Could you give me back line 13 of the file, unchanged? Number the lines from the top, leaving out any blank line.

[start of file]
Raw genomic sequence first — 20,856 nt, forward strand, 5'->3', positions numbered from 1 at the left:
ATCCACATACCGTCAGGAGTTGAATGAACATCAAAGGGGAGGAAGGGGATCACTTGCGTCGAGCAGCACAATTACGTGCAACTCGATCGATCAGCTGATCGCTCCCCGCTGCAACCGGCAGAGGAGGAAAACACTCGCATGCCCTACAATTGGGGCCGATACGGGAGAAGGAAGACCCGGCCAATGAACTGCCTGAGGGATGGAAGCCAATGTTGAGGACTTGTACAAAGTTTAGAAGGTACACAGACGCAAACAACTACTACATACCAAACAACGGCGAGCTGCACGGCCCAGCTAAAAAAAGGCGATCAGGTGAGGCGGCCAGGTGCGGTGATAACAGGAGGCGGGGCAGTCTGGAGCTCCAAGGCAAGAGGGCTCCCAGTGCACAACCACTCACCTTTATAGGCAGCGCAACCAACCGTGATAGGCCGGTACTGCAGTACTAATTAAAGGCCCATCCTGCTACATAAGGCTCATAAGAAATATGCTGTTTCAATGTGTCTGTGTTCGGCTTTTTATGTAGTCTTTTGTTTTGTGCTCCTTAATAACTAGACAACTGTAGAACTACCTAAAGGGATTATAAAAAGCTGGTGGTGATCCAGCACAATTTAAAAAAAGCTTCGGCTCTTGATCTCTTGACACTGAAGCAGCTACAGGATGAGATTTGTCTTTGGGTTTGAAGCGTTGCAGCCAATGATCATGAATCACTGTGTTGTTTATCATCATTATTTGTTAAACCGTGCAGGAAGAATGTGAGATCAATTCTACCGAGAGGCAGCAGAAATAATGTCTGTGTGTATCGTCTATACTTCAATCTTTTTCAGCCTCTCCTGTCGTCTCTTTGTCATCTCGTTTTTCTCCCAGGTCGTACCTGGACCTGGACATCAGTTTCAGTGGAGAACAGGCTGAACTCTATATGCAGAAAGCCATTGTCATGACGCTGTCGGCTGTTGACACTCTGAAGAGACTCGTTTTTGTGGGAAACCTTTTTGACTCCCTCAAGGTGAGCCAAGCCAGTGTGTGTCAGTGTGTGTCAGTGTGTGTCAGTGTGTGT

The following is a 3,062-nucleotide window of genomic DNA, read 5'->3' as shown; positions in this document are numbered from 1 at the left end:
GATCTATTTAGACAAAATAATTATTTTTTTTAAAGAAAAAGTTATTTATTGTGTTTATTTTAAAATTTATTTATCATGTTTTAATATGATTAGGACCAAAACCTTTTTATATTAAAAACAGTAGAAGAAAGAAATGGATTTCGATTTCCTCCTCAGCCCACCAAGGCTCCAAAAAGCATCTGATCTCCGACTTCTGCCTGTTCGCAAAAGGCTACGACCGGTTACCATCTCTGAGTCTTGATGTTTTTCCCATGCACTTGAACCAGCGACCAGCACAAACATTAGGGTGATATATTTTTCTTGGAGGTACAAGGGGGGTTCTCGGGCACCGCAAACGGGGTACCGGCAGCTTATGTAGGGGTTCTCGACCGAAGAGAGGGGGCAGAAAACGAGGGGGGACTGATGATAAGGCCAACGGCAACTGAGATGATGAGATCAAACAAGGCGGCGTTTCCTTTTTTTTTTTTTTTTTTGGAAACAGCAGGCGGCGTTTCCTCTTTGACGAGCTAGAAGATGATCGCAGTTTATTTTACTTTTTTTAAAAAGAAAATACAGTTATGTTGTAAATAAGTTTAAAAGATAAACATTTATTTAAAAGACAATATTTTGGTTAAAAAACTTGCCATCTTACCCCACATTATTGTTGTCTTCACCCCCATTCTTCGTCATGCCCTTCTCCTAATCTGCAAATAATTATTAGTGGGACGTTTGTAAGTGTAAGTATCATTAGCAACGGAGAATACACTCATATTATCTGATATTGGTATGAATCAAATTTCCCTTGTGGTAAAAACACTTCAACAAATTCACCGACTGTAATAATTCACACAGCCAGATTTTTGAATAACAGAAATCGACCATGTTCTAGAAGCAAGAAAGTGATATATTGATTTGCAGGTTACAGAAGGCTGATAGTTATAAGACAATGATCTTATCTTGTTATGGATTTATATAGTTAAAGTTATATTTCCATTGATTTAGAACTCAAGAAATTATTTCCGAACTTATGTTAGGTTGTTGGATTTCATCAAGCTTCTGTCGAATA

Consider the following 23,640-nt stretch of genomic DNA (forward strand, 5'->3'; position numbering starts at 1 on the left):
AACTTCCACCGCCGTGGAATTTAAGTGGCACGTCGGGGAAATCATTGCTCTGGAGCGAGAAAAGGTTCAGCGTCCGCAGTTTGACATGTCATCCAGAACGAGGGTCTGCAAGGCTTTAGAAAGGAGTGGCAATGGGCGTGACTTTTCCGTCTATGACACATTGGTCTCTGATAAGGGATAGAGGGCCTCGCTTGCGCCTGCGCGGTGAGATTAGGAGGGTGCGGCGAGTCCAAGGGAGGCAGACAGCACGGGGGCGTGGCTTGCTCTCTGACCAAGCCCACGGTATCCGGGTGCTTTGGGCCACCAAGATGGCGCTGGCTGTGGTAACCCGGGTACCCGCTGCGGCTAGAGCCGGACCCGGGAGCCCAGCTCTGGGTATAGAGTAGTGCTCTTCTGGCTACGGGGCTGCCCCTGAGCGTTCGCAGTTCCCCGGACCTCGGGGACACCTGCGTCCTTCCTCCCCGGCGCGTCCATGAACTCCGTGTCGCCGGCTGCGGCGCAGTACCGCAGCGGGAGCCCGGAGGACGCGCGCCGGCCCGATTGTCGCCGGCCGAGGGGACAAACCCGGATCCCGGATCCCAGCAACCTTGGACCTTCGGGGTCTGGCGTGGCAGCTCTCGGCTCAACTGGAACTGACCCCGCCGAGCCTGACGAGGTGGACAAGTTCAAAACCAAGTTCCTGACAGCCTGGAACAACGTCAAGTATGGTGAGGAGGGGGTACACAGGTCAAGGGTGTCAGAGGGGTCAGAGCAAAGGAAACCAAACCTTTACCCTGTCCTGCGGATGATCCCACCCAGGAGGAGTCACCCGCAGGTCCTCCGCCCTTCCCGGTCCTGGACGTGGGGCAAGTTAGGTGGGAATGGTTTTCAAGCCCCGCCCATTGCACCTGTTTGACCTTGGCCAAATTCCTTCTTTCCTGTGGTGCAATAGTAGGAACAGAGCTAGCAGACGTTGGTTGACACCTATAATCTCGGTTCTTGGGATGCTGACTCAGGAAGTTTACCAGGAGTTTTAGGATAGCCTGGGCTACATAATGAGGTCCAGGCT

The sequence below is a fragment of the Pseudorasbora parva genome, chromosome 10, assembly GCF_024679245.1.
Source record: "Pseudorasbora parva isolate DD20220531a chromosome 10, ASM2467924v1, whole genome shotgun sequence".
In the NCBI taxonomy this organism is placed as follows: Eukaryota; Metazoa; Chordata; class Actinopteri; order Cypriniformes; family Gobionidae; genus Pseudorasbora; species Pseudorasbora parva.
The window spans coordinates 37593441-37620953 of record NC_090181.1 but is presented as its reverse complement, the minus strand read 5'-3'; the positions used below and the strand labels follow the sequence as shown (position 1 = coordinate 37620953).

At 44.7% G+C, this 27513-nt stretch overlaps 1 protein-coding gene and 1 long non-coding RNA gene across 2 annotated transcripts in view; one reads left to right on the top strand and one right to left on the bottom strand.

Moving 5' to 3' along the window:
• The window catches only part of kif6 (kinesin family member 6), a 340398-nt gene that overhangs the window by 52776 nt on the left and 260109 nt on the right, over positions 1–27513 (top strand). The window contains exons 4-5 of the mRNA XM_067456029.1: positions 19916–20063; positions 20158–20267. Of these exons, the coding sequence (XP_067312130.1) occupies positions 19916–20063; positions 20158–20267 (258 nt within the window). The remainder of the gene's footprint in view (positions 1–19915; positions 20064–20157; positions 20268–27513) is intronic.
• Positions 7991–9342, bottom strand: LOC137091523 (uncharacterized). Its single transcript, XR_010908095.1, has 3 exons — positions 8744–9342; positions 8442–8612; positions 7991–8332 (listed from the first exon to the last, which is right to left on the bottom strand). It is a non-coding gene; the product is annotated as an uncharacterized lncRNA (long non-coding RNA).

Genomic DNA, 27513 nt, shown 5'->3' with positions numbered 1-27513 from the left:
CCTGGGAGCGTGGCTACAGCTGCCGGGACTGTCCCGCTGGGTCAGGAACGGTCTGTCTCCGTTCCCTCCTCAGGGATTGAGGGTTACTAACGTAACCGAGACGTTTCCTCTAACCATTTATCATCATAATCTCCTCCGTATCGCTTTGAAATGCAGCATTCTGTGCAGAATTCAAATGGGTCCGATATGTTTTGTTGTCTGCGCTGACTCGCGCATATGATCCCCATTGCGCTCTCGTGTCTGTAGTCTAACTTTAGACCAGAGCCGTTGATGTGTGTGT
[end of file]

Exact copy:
• The window catches only part of kif6 (kinesin family member 6), a 340398-nt gene that overhangs the window by 52776 nt on the left and 260109 nt on the right, over positions 1–27513 (top strand). The window contains exons 4-5 of the mRNA XM_067456029.1: positions 19916–20063; positions 20158–20267. Of these exons, the coding sequence (XP_067312130.1) occupies positions 19916–20063; positions 20158–20267 (258 nt within the window). The remainder of the gene's footprint in view (positions 1–19915; positions 20064–20157; positions 20268–27513) is intronic.